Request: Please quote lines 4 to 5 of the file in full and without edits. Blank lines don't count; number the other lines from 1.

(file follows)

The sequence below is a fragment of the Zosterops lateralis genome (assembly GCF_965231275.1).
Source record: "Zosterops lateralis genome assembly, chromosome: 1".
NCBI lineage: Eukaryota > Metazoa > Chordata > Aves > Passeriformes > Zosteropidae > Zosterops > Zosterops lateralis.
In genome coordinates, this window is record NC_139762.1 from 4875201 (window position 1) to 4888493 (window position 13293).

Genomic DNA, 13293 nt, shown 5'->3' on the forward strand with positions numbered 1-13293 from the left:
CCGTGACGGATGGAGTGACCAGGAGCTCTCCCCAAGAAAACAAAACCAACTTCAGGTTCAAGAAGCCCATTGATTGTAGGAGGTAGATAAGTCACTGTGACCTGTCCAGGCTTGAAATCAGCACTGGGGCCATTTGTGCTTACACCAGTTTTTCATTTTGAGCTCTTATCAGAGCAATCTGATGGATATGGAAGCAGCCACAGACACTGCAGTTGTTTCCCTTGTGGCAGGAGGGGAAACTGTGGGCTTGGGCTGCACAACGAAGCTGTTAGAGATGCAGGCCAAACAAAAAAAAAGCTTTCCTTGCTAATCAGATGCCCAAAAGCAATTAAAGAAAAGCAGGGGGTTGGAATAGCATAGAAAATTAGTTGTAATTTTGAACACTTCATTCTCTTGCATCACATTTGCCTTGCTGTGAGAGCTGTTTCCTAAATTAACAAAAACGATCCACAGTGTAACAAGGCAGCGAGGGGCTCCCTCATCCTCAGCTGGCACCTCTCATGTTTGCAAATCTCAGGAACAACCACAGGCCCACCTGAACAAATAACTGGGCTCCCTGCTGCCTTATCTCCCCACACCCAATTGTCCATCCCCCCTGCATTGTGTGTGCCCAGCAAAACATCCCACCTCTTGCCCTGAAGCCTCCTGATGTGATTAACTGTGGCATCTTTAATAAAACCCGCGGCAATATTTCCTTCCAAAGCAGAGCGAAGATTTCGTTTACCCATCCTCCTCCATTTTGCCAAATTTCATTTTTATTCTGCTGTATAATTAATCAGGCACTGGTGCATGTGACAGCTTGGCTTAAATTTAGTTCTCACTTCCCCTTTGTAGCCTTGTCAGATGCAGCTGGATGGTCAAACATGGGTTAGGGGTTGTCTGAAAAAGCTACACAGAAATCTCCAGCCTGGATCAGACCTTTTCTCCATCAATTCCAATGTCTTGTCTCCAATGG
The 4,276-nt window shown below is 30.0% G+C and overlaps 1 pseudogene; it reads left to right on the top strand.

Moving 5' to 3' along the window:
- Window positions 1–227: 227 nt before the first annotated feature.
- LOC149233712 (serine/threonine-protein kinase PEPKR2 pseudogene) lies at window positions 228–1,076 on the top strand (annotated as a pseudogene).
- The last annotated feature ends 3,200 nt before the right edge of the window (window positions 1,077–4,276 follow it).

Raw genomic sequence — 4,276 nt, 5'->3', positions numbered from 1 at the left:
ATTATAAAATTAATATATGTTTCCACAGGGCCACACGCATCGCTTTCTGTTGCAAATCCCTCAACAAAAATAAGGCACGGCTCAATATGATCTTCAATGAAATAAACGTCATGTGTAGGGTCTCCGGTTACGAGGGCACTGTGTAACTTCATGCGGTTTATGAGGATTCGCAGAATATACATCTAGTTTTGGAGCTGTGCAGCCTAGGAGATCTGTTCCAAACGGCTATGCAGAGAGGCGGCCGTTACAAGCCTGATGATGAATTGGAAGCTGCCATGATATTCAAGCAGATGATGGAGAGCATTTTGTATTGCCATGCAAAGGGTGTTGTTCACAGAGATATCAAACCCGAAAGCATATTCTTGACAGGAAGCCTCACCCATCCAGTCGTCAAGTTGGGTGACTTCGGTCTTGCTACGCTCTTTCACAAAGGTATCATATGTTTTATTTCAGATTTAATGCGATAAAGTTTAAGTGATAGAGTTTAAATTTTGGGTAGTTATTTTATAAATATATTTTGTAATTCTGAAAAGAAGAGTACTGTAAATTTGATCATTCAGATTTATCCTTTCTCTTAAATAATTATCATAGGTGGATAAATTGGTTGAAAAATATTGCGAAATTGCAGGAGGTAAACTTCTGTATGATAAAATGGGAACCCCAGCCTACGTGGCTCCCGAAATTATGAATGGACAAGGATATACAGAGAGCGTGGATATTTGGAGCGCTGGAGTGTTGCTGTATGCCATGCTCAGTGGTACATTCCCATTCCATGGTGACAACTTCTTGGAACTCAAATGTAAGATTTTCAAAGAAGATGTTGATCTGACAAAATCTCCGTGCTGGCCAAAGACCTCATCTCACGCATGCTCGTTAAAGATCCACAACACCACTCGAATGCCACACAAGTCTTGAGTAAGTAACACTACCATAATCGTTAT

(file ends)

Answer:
In genome coordinates, this window is record NC_139762.1 from 4875201 (window position 1) to 4888493 (window position 13293).

Genomic DNA, 13293 nt, shown 5'->3' on the forward strand with positions numbered 1-13293 from the left: